The history of mysticism and magical practice in East Anglia dates back thousands of years, and continues through to this day. It can be found in our landscapes, our traditions and our homes, and is an important aspect of the region's history and culture.
It is well known that East Anglia was home of Mathew Hopkins, otherwise known as the Witchfinder General. Less known is the fact that Essex was the county that executed the most witches in the UK.
You can find information about the witch hunts in lots of places across the region but most either gloss over the brutality involved, or focus on a small and specific element of the history relevant to that particular location. In particular, many focus solely on the role of the Witchfinder General and other men, with the (mostly) women who were tried, tortured and killed reduced to a mere number. This removes the victims from the narrative and we feel their voices deserve to be heard. These victims were persecuted not for their beliefs or any evidence of witchcraft but because of who they were. It is only by learning from the darker elements of our past such as these that we can avoid replicating our mistakes.
We also want to open people's eyes to the realities of every day magic and remove the 'spooky' stereotypes that people think they know. There is a long and rich culture of Wicca, Paganism, Druidry and other magical belief in East Anglia dating back millenia, and a thriving and varied contemporary witchcraft scene.
Our mission is:
To tell a story of the region’s history that is often overlooked.
To share the stories of those who perished in the witch hunts.
To be accessible.
To be thought provoking.
To be a platform for women’s voices.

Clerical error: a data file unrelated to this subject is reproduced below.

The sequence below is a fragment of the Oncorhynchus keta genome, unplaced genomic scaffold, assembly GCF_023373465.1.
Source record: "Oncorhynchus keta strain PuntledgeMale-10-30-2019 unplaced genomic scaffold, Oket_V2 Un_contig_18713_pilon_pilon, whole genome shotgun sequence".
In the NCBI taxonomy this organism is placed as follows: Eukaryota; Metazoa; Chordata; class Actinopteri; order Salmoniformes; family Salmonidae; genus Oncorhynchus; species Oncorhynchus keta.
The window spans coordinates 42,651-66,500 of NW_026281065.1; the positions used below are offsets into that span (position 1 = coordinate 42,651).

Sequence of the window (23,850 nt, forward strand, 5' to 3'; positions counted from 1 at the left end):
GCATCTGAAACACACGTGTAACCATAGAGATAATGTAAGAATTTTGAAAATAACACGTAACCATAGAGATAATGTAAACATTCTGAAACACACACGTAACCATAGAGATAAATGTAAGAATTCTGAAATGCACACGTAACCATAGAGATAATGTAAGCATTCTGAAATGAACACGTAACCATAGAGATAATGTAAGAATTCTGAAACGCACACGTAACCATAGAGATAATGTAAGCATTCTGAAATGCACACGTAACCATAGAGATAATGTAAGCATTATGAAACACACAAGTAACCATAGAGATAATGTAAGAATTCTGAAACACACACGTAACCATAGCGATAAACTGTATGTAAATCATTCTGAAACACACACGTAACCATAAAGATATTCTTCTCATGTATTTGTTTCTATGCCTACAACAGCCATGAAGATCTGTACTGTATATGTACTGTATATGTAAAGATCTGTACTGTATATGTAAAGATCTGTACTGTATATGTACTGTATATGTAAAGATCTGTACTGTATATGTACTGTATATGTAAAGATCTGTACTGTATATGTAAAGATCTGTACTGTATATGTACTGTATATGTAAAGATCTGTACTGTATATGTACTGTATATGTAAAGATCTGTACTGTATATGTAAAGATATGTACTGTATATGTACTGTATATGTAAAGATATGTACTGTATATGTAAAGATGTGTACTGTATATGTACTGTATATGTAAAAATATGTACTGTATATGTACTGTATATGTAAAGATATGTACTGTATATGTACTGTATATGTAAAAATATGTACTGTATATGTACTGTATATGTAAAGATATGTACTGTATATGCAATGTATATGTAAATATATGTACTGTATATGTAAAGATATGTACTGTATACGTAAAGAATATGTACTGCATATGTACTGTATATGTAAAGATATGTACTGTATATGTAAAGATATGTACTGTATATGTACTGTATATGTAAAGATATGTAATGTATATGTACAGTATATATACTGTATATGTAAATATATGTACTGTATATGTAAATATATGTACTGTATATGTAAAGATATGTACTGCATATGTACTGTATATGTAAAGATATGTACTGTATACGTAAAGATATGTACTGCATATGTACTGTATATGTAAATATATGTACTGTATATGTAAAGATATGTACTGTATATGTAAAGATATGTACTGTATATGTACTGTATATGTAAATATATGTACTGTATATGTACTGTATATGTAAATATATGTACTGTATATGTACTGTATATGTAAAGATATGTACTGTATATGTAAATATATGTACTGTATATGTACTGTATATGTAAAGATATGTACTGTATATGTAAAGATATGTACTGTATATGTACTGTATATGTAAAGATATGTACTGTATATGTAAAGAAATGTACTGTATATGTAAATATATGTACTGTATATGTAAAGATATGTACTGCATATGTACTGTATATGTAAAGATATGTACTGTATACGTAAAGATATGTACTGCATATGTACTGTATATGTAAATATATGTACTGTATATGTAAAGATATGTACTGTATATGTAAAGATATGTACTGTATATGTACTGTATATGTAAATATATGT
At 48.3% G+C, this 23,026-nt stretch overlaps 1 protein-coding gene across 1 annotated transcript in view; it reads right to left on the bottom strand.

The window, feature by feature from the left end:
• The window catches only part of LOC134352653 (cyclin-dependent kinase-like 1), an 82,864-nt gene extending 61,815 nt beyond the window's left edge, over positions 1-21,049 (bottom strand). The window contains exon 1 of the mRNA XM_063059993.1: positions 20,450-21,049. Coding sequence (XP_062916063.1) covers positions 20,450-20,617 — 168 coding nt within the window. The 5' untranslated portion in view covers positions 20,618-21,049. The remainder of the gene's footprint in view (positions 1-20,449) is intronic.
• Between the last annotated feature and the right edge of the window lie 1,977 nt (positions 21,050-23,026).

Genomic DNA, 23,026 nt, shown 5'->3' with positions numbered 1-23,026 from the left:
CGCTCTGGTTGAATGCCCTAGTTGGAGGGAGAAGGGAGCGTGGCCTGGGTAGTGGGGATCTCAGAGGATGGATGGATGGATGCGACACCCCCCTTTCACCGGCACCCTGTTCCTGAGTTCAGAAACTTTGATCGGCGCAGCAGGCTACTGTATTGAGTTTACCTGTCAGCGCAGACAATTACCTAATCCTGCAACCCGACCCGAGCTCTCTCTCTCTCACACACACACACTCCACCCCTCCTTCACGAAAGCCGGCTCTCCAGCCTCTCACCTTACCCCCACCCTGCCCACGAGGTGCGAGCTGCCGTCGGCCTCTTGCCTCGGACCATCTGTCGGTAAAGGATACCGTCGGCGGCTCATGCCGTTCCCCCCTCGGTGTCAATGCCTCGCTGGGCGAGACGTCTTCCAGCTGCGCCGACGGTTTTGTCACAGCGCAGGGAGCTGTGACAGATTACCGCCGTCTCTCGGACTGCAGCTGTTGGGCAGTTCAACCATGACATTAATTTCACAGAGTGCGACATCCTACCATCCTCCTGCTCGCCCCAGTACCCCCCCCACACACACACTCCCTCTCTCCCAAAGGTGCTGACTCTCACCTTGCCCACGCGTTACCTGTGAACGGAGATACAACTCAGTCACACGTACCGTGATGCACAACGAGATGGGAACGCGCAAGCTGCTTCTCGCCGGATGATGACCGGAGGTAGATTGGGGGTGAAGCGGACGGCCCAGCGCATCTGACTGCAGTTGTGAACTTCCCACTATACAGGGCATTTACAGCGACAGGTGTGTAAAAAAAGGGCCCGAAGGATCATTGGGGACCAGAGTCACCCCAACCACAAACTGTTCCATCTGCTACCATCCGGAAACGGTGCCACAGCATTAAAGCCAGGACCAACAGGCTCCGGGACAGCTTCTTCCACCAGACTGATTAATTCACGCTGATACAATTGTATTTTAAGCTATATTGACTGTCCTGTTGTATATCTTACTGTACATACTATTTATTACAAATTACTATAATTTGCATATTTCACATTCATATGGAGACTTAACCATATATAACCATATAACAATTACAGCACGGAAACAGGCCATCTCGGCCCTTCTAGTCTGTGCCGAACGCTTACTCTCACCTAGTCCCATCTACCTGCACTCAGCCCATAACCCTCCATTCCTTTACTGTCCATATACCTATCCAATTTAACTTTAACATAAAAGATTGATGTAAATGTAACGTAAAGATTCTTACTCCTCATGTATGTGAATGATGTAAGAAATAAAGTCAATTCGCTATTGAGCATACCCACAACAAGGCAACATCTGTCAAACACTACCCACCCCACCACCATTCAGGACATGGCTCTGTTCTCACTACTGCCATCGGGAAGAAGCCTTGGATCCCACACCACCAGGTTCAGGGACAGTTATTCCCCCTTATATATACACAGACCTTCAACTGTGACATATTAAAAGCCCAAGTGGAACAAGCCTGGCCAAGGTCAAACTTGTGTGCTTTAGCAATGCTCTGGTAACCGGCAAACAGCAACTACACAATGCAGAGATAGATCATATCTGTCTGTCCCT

HISTORY OF WITCHCRAFT IN EAST ANGLIA EXHIBITION
This crowdfunder is to fund the production of our first exhibition, 'A History of Witchcraft in East Anglia' which will cover a comprehensive narrative and range of themes:
- Map of East Anglia with sites of magical and historical interest marked
- Ancient magic and mysticism - the earliest stories of witchcraft from the region
- Puritanism, civil war and fear of magic
- The Witch Hunters and their techniques
- Victims of the Witch Hunts in East Anglia - who were they and why were they singled out
- Examples of witchcraft in local customs, superstitions, folklore & every day life.
- Protective magic - objects and enchantments to keep you safe
- Herbalism, healing and folk medicine
- Post tudor to 20th century - cunning folk and horse men
- Did the witch hunts really end or did they just change focus? What can we learn from them to promote greater tolerance and inclusivity?
- Witchcraft and wellness: crystal healing, smudging and tarot among practices that have gone mainstream among millennials.
- Has technology made witchcraft more accessible and how has this affected tradition?
- Highlight local practitioners and how/where visitors can learn more/get involved.
The story will initially be told through a mixture of text, imagery and film. Videos will be uploaded onto web and signposted in exhibition using QR codes or similar so that visitors can use their own devices to watch.
If possible (budget dependent) we would like to incorporate some simple interactive elements and non conservation items.
Our longer term goal is to secure a permanent home that includes a permanent exhibition and collection built upon this as well as a temporary exhibition space.
Anyone who donates £10 will receive a EAMW button badge and sticker.
If you donate £20 you will also receive a protective charm of a hag stone, collected from East Anglian beaches.
Donors who give £30 will be sent a gratitude spell comprising a specially chosen crystal, candle and incense.
All of those giving £50 and over will be invited to our exhibition opening party!
For £100 you will also be given a private tour of the exhibition.
Anyone donating over £300 will be named as benefactor on the exhibition outro panel and any relevant promotional materials.
- Joanna van der Hoeven
- Abbi Mitchell
- Darren Clarke
- Sue Madell
- Jo O'Reilly
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